The wasteful nature of Cat A fit out is intuitively understood as a necessary evil within our industry. What remains unclear is the carbon emissions caused by this standard pattern of fit out // rip out. This study seeks to identify and understand the drivers of the current paradigm - which is complex, and with many conflicting incentives - while quantifying the carbon impacts of the current approach for delivering speculative office. The significance of tenant churn is also interrogated as a contributor to whole life building carbon emissions which is missed by existing accounting methods. Conversations with stakeholders involved across the development, marketing, and management of office space have fed into suggestions for possible ways forward. 

We explore potential impacts through the examination of four AHMM case study projects; each providing BCO verifiable Cat A office fit out. Late-stage model information is used to quantify elements within each fit out. This data is analysed with the help of industry standard life cycle assessment software, with upfront carbon emissions calculated for each scenario.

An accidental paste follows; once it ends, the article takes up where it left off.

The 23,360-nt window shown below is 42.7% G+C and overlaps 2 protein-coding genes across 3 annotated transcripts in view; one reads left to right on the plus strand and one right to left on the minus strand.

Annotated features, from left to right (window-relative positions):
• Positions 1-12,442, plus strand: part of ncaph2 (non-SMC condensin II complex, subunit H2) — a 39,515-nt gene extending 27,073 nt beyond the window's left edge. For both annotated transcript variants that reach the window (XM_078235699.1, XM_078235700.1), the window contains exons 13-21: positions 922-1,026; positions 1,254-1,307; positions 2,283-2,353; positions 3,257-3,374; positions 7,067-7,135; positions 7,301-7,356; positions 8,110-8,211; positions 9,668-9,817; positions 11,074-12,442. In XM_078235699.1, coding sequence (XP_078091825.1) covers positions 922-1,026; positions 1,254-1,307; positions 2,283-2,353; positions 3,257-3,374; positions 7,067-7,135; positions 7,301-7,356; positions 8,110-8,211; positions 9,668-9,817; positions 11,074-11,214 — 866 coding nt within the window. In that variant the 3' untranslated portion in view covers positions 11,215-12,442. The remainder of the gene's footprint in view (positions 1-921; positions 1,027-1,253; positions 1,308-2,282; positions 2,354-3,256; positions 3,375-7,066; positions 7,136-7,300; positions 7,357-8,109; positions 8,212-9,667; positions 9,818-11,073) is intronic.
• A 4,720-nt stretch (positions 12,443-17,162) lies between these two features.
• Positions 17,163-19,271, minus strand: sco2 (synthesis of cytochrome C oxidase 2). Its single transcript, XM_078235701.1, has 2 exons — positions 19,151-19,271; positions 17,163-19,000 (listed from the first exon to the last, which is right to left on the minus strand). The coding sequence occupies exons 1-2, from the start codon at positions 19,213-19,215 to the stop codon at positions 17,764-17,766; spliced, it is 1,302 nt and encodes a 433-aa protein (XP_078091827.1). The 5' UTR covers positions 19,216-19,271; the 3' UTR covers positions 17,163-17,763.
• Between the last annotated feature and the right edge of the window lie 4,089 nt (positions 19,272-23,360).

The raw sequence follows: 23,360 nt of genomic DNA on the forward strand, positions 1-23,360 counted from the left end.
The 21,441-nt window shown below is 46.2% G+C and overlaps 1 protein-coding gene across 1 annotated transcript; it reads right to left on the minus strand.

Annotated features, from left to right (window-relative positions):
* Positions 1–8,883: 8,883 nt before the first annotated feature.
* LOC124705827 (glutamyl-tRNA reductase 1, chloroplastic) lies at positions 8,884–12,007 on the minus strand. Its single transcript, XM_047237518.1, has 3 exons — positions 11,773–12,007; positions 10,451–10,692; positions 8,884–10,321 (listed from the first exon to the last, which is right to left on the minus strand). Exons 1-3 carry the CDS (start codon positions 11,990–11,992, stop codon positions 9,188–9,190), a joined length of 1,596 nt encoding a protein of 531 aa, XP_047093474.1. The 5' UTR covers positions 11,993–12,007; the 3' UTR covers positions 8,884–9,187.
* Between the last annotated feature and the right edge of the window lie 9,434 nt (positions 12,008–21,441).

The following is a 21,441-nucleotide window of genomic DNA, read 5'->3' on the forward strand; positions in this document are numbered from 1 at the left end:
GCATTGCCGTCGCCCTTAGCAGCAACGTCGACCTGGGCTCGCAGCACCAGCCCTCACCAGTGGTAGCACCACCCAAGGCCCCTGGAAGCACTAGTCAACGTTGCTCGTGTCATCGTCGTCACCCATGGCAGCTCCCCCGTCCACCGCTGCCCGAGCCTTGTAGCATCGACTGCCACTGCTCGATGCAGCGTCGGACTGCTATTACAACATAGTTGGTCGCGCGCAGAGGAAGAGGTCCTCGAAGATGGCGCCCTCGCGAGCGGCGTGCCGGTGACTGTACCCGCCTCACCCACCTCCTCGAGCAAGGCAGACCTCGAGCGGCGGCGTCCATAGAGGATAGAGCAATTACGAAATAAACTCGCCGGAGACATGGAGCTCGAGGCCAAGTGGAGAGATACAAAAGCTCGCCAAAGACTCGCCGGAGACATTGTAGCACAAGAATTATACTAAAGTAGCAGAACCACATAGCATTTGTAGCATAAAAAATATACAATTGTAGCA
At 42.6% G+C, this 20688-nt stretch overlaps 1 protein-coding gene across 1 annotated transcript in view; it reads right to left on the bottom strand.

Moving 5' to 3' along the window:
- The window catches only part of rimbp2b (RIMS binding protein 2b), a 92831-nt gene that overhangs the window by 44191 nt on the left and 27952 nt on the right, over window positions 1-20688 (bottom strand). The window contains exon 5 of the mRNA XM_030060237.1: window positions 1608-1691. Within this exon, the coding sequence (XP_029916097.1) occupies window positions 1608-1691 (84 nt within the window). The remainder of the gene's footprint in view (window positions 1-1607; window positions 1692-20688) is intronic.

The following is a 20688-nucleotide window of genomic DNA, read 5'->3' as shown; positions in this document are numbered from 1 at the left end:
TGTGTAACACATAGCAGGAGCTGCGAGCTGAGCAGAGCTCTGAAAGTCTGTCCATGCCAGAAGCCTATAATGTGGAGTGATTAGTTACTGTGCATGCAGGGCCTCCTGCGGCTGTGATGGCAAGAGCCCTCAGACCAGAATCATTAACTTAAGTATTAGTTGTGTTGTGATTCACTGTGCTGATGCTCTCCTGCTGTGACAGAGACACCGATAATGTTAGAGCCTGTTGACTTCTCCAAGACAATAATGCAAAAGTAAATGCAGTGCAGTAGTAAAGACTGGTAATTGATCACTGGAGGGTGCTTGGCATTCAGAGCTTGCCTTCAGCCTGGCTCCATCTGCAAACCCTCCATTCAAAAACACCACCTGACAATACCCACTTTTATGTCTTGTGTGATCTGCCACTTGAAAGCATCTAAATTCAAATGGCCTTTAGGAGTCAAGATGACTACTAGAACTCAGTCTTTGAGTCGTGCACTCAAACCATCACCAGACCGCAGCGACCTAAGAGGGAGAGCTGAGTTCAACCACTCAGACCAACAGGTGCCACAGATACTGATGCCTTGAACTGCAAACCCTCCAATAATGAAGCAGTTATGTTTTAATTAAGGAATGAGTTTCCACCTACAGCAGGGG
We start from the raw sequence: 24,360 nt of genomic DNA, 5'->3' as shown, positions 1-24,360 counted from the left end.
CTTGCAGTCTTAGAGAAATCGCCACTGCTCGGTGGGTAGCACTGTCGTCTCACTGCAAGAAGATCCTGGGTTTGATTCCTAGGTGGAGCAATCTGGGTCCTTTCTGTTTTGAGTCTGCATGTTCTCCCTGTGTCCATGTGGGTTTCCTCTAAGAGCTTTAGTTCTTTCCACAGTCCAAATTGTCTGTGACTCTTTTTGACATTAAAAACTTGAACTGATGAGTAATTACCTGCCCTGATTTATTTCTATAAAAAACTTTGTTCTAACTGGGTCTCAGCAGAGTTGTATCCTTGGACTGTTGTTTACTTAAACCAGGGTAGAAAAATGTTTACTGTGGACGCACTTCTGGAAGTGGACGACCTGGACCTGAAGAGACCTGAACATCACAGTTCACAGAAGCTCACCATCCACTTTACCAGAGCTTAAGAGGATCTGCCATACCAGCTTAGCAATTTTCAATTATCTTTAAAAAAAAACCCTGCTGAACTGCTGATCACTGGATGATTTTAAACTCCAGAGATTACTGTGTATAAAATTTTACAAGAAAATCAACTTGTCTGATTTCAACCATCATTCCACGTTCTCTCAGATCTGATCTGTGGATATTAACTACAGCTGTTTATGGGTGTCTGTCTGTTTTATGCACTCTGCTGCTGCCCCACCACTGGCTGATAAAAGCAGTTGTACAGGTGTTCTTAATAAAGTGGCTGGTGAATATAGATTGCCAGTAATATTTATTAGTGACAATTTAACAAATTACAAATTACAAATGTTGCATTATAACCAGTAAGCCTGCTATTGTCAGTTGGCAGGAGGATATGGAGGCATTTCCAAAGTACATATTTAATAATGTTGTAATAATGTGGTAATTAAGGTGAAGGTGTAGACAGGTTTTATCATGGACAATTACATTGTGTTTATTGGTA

Elements of the fit out are defined either as 'At Risk' of being ripped out on the arrival of a new tenant or 'Baked in' as a more permanent part of the building. Typical lease patterns are set out across a 60-year life of a building, with the rip out of 'At Risk' tenant fit out assumed at each lease expiry. These figures are then compared with the RICS Methodology to challenge the assumptions set out in the standard reporting mechanism. 

These findings suggest that our industry's approach to fit out not only has a marked impact on upfront carbon, but that the influence this has over the lifespan of a building is greater still. The results illustrate that while design strategies can help reduce potential life cycle carbon, it alone cannot fix this issue, and that attitudes of stakeholders across the industry need to be challenged. We propose changes to the standard practices, as well as identifying areas for further research, to drive industry wide movement towards a more provident status quo. 

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